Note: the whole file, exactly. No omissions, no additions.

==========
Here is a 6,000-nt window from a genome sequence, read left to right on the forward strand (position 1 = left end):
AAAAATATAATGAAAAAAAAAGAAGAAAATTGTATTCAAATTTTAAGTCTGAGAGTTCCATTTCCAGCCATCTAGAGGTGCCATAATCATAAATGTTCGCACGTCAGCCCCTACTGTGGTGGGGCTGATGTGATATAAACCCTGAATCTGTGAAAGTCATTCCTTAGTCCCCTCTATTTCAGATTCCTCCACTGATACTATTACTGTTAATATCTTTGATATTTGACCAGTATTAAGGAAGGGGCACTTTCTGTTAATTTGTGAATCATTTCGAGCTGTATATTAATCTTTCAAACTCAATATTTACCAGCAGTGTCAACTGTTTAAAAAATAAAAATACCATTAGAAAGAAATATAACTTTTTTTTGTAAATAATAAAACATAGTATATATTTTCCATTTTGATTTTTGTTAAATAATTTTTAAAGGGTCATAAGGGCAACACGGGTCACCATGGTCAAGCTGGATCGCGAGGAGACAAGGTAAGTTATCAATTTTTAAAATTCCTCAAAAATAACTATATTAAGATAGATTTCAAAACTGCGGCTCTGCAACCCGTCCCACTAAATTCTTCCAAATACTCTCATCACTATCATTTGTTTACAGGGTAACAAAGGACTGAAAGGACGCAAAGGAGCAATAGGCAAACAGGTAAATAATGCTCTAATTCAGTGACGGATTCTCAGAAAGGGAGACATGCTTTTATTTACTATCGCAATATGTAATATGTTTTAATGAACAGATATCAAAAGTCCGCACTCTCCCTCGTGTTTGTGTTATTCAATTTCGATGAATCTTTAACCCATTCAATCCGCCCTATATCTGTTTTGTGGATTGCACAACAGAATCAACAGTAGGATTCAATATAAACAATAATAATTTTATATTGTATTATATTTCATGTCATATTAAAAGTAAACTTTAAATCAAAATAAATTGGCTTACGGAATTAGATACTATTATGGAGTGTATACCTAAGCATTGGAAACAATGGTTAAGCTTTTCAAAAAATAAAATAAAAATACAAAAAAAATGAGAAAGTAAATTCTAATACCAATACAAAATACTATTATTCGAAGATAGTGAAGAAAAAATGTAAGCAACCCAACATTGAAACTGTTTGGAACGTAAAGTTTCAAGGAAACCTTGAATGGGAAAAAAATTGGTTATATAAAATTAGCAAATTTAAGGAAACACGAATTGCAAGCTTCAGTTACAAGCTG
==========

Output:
Here is a 6,000-nt window from a genome sequence, read left to right on the forward strand (position 1 = left end):
AAAAATATAATGAAAAAAAAAGAAGAAAATTGTATTCAAATTTTAAGTCTGAGAGTTCCATTTCCAGCCATCTAGAGGTGCCATAATCATAAATGTTCGCACGTCAGCCCCTACTGTGGTGGGGCTGATGTGATATAAACCCTGAATCTGTGAAAGTCATTCCTTAGTCCCCTCTATTTCAGATTCCTCCACTGATACTATTACTGTTAATATCTTTGATATTTGACCAGTATTAAGGAAGGGGCACTTTCTGTTAATTTGTGAATCATTTCGAGCTGTATATTAATCTTTCAAACTCAATATTTACCAGCAGTGTCAACTGTTTAAAAAATAAAAATACCATTAGAAAGAAATATAACTTTTTTTTGTAAATAATAAAACATAGTATATATTTTCCATTTTGATTTTTGTTAAATAATTTTTAAAGGGTCATAAGGGCAACACGGGTCACCATGGTCAAGCTGGATCGCGAGGAGACAAGGTAAGTTATCAATTTTTAAAATTCCTCAAAAATAACTATATTAAGATAGATTTCAAAACTGCGGCTCTGCAACCCGTCCCACTAAATTCTTCCAAATACTCTCATCACTATCATTTGTTTACAGGGTAACAAAGGACTGAAAGGACGCAAAGGAGCAATAGGCAAACAGGTAAATAATGCTCTAATTCAGTGACGGATTCTCAGAAAGGGAGACATGCTTTTATTTACTATCGCAATATGTAATATGTTTTAATGAACAGATATCAAAAGTCCGCACTCTCCCTCGTGTTTGTGTTATTCAATTTCGATGAATCTTTAACCCATTCAATCCGCCCTATATCTGTTTTGTGGATTGCACAACAGAATCAACAGTAGGATTCAATATAAACAATAATAATTTTATATTGTATTATATTTCATGTCATATTAAAAGTAAACTTTAAATCAAAATAAATTGGCTTACGGAATTAGATACTATTATGGAGTGTATACCTAAGCATTGGAAACAATGGTTAAGCTTTTCAAAAAATAAAATAAAAATACAAAAAAAATGAGAAAGTAAATTCTAATACCAATACAAAATACTATTATTCGAAGATAGTGAAGAAAAAATGTAAGCAACCCAACATTGAAACTGTTTGGAACGTAAAGTTTCAAGGAAACCTTGAATGGGAAAAAAATTGGTTATATAAAATTAGCAAATTTAAGGAAACACGAATTGCAAGCTTCAGTTACAAGCTG